Consumer Protection Act sets out new regulations for auto sales
LEGISLATION WATCH- Auto dealers beware: The Consumer Protection Act has you in its sights: The Consumer Protection Act, which is currently being discussed in a plenary session at the House of Representatives, could impose new regulations on the sale of cars, Al Borsa reports. The law starts off by classifying cars as a “strategic good,” which places its sale in the purview of the Consumer Protection Authority (CPA) and its crusader-head, Atef Yakoub. Key features of the act that impact the auto industry include:
- Price controls: It appears as a “strategic good,” the CPA can be authorized to set price controls on vehicles if it receives approval from the cabinet. It is not yet clear under which circumstances the CPA would have a mandate to regulate prices.
- Dealers will have to clearly display sticker prices and clearly. Break down service fees.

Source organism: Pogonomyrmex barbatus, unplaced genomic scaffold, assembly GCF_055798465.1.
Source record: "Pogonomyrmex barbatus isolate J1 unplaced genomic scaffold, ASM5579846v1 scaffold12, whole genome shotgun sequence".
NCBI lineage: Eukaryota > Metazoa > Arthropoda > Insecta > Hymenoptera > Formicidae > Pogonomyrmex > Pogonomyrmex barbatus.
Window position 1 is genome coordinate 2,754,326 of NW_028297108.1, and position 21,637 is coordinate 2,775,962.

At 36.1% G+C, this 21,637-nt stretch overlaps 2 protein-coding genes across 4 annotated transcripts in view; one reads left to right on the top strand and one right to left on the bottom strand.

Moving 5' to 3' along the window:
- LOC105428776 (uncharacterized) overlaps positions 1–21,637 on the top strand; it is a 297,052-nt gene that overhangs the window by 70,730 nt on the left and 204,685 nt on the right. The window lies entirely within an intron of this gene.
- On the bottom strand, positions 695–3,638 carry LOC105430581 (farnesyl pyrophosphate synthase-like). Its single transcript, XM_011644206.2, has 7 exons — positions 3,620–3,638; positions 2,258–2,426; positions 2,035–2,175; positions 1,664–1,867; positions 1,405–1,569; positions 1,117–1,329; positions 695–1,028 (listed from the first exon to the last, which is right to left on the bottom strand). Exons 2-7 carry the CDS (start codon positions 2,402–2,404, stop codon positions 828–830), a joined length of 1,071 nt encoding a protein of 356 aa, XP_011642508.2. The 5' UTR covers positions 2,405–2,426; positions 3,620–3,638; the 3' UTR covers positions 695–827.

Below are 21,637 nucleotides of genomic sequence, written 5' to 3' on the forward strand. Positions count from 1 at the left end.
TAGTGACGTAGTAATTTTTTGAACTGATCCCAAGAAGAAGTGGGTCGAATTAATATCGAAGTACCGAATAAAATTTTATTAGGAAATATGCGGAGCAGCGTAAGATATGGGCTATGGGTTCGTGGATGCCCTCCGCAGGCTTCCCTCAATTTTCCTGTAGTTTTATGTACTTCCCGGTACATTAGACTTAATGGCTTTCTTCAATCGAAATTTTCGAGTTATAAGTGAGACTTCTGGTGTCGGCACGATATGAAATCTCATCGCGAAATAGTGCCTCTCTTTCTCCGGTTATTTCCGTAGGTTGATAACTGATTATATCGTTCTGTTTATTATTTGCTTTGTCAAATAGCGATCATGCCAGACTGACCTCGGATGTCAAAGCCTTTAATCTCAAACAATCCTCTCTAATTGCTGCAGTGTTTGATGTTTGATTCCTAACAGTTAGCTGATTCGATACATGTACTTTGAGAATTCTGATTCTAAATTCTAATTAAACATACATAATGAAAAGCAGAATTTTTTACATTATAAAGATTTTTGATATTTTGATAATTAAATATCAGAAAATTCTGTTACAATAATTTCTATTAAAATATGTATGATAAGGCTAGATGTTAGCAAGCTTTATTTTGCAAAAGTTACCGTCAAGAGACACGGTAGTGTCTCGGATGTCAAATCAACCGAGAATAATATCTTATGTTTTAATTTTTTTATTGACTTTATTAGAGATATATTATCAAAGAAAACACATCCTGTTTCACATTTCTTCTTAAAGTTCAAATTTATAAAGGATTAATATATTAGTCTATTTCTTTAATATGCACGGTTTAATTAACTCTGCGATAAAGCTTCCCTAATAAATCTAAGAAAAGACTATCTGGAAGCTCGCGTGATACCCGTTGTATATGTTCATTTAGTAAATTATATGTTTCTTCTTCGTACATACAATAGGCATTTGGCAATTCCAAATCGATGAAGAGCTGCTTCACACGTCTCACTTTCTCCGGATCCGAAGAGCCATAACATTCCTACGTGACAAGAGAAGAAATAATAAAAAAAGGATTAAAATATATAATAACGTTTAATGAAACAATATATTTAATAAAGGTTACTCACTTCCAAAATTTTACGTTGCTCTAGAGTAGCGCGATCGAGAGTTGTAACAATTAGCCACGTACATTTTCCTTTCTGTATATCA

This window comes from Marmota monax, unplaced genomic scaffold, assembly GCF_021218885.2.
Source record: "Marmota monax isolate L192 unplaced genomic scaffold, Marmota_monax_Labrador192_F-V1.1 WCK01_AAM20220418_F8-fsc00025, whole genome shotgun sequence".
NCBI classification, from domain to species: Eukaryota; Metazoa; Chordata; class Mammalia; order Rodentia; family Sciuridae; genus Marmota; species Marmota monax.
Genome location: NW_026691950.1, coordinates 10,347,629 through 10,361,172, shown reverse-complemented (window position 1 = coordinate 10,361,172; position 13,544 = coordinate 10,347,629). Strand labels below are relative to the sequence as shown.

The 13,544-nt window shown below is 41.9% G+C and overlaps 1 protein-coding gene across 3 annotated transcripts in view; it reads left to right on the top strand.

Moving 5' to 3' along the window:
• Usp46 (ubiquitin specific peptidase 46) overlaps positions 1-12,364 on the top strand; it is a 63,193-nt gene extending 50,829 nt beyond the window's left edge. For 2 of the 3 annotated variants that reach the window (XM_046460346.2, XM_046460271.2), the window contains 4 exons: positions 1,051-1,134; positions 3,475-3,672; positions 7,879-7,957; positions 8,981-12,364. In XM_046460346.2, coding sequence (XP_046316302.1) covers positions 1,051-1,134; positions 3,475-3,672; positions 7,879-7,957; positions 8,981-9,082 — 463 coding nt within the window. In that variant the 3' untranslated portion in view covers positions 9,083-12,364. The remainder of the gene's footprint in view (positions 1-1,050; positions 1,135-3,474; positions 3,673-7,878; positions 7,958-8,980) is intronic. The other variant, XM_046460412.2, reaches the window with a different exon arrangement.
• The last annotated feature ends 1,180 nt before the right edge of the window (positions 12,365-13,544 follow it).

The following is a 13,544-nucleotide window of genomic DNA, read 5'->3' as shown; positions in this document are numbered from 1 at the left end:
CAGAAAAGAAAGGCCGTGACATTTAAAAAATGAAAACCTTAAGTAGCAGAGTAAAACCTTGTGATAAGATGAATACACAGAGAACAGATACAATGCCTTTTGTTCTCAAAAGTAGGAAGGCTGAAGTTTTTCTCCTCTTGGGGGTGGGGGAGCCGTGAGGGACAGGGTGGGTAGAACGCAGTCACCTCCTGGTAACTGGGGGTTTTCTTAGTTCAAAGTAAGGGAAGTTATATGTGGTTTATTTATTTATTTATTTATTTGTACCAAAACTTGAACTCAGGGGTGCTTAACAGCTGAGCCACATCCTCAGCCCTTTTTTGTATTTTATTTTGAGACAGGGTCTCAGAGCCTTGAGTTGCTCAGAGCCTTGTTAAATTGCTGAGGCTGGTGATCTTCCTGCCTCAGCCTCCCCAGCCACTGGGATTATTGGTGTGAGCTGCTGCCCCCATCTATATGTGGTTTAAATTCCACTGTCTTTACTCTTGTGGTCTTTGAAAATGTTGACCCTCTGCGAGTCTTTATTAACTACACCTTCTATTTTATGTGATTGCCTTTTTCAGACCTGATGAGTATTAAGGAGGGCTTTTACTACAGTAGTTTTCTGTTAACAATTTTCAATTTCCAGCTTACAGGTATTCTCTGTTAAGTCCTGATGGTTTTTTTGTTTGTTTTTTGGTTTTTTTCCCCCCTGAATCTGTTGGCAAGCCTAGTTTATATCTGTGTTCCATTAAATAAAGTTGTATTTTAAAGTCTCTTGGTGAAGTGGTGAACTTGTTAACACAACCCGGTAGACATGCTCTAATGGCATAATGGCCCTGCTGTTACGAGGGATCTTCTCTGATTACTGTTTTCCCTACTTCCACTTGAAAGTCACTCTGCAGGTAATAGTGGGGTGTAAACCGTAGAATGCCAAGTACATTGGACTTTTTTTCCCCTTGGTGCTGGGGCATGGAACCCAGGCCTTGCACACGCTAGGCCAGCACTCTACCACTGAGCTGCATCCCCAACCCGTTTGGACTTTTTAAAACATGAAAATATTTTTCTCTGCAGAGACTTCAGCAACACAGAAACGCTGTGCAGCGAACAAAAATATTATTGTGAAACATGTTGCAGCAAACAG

- New penalties: The law sets penalties of up to EGP 500k for cars not meeting Egyptian or international standards. A penalty of up to EGP 2 mn is set for cars which are classified as unsafe; dealers who sell an unsafe vehicle that later results in bodily harm to a driver or passenger could face life in prison.
- Recall guidelines: The Consumer Protection Act sets a deadline of seven days for a company to recall cars which have been deemed faulty.
- Eliminating waitlists: The act outlaws the practice of waitlists on models, and the premium pricing on cars. The act bans hoarding of cars to artificially inflate the price.